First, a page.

Bottomless by Danyelle Leafty – short fiction review
Lyralind had stolen an apple. Of course, seeing as she only stole the impossible, it was the Apple of Indefinite Slumber. To make matters worse, it had been stolen from her and fed to the Lord and Lady of the Sky, causing them to fall into an endless sleep which would allow a great evil to invade the world and turn everything to nothingness. So, Lyralind had to fix everything.
Leafty’s style of writing in Bottomless is unusual when compared to most modern fantasies or fairy tales. It reminds me of the style found in East of the Sun and West of the Moon, which is perhaps not surprising since some of the mythos from those books is found in these stories. I enjoy the style because it stands out.
This tale of Lyralind correcting an error, but still staying true to who she is (a tricky thief in it “all-for-one-and-that’s-me”), is very reminiscent of many Eastern European fairy tales, and makes me nostalgic for my youth. I devoured all the fairy tale and mythology books I could find on the Bookmobile that visited my small town. Some of my favorites were these Russian, Polish, Slavic, and lesser-known-in-the-West stories from which Leafty draws inspiration for Bottomless.
The one gripe I had with it was the really large cast of characters. While Leafty did a good job with characterization in the space she had, there were just too many of them in the trial scene and at the end. If the story had been longer, with more adventures of Lyralind, there could have been more time to really flesh them out. Even the first novel in the series didn’t have as many characters. This isn’t a huge drawback, however.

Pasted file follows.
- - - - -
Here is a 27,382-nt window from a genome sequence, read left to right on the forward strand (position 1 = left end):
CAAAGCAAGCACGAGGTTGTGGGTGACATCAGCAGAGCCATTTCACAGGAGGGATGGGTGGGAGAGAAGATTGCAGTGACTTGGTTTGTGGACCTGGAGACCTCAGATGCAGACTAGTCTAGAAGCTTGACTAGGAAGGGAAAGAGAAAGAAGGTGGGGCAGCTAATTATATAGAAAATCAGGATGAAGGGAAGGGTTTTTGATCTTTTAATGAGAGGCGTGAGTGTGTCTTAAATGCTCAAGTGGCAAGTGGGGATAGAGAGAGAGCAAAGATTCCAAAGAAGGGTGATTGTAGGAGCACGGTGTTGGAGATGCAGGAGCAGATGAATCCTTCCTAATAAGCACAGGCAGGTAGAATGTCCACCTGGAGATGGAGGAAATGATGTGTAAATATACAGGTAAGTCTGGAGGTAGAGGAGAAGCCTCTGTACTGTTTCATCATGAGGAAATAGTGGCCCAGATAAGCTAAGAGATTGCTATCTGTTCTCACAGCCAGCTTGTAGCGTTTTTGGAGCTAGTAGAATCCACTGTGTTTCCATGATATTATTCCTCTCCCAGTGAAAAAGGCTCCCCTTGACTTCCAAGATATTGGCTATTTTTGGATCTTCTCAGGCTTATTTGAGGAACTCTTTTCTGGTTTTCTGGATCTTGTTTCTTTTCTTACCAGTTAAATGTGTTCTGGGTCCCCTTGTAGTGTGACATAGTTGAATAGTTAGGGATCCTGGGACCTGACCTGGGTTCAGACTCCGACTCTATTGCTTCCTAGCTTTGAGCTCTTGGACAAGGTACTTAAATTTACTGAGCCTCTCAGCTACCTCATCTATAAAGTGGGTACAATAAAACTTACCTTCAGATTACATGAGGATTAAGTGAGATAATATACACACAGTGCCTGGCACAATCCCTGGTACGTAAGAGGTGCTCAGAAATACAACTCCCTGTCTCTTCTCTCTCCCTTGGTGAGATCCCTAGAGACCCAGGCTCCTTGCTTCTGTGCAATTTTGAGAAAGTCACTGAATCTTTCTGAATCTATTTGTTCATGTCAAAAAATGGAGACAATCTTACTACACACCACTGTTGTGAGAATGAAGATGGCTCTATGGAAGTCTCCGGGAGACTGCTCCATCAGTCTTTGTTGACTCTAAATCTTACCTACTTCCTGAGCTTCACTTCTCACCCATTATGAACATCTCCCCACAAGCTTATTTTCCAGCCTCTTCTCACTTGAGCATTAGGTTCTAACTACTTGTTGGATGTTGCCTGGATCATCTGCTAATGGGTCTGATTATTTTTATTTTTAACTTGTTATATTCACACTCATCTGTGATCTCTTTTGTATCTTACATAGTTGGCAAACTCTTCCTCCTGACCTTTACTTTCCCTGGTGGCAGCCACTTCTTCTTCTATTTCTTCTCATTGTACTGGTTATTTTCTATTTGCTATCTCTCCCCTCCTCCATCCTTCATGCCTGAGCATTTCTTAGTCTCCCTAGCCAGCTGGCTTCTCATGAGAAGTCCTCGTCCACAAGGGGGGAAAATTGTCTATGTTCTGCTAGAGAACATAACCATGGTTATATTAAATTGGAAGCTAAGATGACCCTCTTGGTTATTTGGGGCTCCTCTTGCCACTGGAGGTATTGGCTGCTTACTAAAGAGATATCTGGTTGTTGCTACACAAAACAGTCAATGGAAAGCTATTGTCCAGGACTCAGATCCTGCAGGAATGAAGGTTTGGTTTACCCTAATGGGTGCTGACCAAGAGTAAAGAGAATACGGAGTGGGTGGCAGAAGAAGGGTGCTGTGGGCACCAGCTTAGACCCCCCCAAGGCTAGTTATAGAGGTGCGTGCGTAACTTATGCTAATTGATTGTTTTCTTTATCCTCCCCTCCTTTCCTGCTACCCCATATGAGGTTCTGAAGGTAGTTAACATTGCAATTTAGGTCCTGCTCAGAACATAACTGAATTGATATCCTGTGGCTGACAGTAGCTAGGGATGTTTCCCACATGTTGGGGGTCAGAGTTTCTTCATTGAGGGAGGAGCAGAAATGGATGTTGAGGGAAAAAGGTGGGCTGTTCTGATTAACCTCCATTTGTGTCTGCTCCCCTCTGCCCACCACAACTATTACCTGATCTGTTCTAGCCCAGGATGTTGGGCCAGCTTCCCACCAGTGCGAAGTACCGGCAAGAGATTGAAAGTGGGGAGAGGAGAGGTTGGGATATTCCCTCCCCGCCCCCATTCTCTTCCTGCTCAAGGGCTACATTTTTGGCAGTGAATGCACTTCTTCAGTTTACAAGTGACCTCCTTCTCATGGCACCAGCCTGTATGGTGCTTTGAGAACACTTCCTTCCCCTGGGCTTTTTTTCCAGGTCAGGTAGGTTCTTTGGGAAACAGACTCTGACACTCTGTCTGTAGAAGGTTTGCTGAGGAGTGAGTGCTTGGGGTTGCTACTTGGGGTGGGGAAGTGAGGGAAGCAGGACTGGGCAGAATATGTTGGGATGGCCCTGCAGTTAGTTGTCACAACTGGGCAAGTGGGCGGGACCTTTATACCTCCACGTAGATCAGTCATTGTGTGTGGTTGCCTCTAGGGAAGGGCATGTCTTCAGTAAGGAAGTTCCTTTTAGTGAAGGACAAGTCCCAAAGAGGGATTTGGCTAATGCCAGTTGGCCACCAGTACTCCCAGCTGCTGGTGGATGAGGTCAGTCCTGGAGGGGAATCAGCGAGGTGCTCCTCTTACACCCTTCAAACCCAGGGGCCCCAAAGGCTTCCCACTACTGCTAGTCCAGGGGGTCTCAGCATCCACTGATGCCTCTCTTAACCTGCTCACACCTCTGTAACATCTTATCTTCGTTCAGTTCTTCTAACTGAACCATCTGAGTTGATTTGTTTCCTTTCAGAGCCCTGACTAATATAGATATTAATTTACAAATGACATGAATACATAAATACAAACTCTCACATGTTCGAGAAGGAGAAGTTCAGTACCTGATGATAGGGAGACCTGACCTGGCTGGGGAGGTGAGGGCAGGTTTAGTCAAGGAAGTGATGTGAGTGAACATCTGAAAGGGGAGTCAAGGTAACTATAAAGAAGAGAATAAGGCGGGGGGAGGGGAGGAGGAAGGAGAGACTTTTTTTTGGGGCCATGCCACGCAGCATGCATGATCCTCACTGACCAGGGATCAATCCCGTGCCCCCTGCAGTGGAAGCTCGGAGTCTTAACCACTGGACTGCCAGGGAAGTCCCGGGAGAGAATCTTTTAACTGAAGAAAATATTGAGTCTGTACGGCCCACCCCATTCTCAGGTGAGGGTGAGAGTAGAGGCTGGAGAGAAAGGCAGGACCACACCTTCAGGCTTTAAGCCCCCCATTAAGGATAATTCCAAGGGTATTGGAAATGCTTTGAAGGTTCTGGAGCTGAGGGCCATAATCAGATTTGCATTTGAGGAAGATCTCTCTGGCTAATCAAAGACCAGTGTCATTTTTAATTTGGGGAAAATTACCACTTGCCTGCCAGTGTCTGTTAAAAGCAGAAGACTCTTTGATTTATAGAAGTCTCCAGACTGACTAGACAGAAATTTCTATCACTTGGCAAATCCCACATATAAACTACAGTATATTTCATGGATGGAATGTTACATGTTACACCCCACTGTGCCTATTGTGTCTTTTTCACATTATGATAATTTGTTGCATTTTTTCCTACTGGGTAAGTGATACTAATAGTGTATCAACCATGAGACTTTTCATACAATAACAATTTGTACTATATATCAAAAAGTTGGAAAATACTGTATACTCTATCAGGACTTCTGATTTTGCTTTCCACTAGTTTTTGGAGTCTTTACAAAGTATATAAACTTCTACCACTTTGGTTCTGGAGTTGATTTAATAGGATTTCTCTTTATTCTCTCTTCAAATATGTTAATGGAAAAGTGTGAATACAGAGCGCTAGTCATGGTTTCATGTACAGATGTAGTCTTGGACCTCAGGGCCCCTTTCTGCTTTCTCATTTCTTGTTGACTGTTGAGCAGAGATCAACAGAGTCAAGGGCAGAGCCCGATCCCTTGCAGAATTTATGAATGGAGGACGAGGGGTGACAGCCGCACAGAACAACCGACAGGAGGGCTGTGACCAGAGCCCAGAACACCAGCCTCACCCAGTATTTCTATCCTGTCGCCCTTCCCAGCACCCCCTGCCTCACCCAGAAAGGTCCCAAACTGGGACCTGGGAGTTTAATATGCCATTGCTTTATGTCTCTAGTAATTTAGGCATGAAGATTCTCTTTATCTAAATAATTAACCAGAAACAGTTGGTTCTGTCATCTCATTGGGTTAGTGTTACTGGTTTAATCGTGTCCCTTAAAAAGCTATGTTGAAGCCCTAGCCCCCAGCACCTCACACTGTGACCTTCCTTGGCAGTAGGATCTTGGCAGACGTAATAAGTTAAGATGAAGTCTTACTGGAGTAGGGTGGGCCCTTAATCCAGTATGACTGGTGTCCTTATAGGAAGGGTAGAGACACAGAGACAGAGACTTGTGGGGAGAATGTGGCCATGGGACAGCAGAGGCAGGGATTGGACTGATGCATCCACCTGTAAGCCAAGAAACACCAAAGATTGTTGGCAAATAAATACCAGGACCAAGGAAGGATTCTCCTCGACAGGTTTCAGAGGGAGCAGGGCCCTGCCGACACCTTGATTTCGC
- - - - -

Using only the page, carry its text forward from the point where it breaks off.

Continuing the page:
Bottomless is a quick read and definitely worth the small price. The story never drags, and the main character is interesting and resourceful. It is only available as an ebook right now, but perhaps it will be collected with one of the other volumes in the Tales of the Snow Queen series. Despite its shortcomings, this is a solid short story.
Release Date: August 7, 2015 (USA)
Publisher: Curious Leaf Press
Violence: 1 (some mild peril, no real fighting)
- Book review: Of Wind and Winter by Danyelle Leafty
- Into the Woods – film review
- Short fiction review: Japanese Fairy Tales – Illustrated Edition by Yei Theodora Ozaki
- The Kidnap Plot by Dave Butler – book review
- Short fiction review: Burning Girls by Veronica Schanoes
- Tales of the Night – animated film review
- Click to share on Facebook (Opens in new window)
- Click to share on Google+ (Opens in new window)
- Click to share on Pinterest (Opens in new window)
- Click to share on Pocket (Opens in new window)
- Click to share on Reddit (Opens in new window)
- Click to share on Tumblr (Opens in new window)
- Click to share on Twitter (Opens in new window)
- Click to email this to a friend (Opens in new window)
- Click to print (Opens in new window)